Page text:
The horse’s big buck teeth were still faintly white, despite being buried beneath volcanic ash for nearly 2,000 years.
In the stable where it died, the horse lay on its side, its legs bent slightly at the knee, its jaw open and jutting into the ground. Like the roughly 2,000 people and countless animals in Pompeii in 79 AD, the horse probably died instantly when an enormous plume of ash engulfed the ancient Roman city after one of the most cataclysmic volcano eruptions in history.
But had it not been for pesky tomb raiders, the horse — and various relics and age-old structures — might never have been found.
Over the last week, the Archaeological Park of Pompeii has unveiled some recent discoveries at the site of Civita Giuliana outside the city walls stemming from its latest excavation. The excavation began last August after authorities discovered illegal tunnels surrounding the ancient community, creating an urgency to preserve whatever was left before more looters gained access, the Archaeological Park of Pompeii said on its website.
Along with the horse, whose skeletal remains were preserved intact, archaeologists found four rooms and the horse stable, a tomb containing the remains of an adult man, a wooden bed and an entire street of grand houses with large balconies, which was revealed in photos Thursday.
The horse, however, was described as an “extraordinary find,” because for the first time in Pompeii, archaeologists were able to completely reconstruct a horse using a plaster casting technique.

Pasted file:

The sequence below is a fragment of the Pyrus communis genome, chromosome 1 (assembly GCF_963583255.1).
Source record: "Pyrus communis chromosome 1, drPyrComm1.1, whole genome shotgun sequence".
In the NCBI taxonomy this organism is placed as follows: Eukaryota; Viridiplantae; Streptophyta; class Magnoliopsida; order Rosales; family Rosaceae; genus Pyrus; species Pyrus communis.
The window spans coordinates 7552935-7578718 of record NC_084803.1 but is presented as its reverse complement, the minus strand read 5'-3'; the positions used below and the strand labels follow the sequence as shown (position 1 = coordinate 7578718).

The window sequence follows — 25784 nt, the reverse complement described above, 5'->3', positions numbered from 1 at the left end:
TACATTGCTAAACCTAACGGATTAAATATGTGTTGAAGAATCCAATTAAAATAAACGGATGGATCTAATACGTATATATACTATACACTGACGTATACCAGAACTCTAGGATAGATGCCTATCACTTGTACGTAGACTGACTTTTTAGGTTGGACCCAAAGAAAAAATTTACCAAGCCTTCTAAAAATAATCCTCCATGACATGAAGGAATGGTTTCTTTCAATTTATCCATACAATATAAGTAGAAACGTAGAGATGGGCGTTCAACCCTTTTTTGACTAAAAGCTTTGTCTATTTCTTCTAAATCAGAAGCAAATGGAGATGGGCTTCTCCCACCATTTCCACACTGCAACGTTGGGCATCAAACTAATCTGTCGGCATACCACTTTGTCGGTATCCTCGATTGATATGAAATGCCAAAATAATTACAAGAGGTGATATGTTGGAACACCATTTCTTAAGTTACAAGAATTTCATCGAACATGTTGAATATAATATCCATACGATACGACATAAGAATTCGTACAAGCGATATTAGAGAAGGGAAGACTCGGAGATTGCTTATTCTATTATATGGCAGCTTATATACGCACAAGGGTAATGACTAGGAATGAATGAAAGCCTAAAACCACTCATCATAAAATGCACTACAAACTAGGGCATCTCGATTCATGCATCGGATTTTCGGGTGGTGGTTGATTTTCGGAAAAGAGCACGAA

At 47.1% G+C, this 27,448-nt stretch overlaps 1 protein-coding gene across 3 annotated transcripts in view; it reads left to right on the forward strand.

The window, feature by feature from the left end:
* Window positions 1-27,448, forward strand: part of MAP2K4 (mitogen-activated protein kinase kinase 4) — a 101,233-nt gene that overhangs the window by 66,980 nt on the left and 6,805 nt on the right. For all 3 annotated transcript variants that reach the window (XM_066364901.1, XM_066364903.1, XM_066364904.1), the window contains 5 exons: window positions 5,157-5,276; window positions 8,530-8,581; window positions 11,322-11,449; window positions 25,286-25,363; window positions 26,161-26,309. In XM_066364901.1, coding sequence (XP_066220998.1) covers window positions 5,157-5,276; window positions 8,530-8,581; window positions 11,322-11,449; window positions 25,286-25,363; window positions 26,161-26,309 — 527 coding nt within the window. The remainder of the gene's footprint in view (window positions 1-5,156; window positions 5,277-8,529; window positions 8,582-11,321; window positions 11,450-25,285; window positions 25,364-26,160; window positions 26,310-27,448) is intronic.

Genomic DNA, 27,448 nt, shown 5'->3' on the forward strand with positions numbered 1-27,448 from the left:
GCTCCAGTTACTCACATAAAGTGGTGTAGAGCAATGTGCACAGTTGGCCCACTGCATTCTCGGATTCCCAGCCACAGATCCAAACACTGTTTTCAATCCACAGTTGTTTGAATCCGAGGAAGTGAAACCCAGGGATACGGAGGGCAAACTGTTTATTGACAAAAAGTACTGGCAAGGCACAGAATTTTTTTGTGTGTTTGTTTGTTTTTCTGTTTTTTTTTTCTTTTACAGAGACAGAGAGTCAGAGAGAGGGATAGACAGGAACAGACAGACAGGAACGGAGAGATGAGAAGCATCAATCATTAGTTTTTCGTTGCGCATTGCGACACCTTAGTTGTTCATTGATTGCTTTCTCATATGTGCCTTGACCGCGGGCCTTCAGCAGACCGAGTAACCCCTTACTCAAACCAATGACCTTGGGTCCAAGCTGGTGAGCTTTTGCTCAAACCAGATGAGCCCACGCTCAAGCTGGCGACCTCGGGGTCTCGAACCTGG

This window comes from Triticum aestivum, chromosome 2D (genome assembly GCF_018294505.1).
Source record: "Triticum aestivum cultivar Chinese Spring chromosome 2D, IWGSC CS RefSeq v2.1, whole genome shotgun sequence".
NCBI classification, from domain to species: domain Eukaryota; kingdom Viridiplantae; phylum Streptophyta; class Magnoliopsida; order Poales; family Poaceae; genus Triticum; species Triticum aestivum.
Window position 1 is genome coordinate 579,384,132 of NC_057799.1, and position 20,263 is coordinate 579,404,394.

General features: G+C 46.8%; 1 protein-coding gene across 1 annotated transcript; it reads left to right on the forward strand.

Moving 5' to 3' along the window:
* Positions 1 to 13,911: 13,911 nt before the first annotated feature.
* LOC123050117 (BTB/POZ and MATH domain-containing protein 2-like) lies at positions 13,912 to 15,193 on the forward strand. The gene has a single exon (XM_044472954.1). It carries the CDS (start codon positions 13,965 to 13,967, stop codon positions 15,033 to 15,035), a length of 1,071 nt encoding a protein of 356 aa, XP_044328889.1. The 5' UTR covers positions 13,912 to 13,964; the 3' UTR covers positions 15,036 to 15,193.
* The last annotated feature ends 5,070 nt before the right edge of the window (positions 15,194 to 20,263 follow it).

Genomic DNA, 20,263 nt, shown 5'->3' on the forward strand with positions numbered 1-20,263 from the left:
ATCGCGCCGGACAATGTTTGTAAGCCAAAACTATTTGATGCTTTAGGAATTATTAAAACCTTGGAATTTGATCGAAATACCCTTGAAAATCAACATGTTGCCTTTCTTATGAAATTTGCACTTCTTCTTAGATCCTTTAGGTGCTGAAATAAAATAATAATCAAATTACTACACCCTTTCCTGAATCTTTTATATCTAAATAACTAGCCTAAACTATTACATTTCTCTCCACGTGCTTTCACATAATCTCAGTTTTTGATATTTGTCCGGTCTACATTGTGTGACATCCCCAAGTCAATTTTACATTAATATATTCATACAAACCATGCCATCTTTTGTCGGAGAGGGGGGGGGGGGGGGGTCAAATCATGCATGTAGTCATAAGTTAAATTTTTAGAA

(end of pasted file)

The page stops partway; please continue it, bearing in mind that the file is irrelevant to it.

The horse is just under 5 feet tall, measured from its shoulders to the ground, but is believed to be an adult, according to the archaeologists’ summary of the discovery. The exact species of the horse is unknown, the report says, but will be studied later. Despite its height, the horse was probably large for that time period, according to the report.
“One must bear in mind that ancient horses were probably much smaller compared to those alive today,” the Archaeological Park of Pompeii wrote.
To reconstruct the horse, archaeologists used the same process invented by 19th-century Italian archaeologist Giuseppe Fiorelli, one of the pioneering Pompeii preservationists. Fiorelli was the first to realize that he could capture the last moments of the victims of Mount Vesuvius’s monstrous eruption. The bodies appeared to be frozen in time, still cowering fearfully as the volcanic rocks and suffocating ash enveloped their homes and streets. Fiorelli identified cavities in the volcanic material that encased them, then filled the cavities with liquid plaster, thus creating a cast of the victims’ last movements and expressions.
The archaeologists did the same thing to the horse, which, according to Italian press, joins a pig and a dog as the third animal to undergo the plaster casting technique for preservation.
This horse, the archaeologists note, appears to have belonged to a “noblest breed.” Around the horses’s skull was an iron harness with small bronze studs, which “could attest to the value and role of this animal.” It could have even been a circus or racehorse, the archaeologists say.
The Archaeological Park of Pompeii says a second animal appears to be in the stable, but only its legs are intact.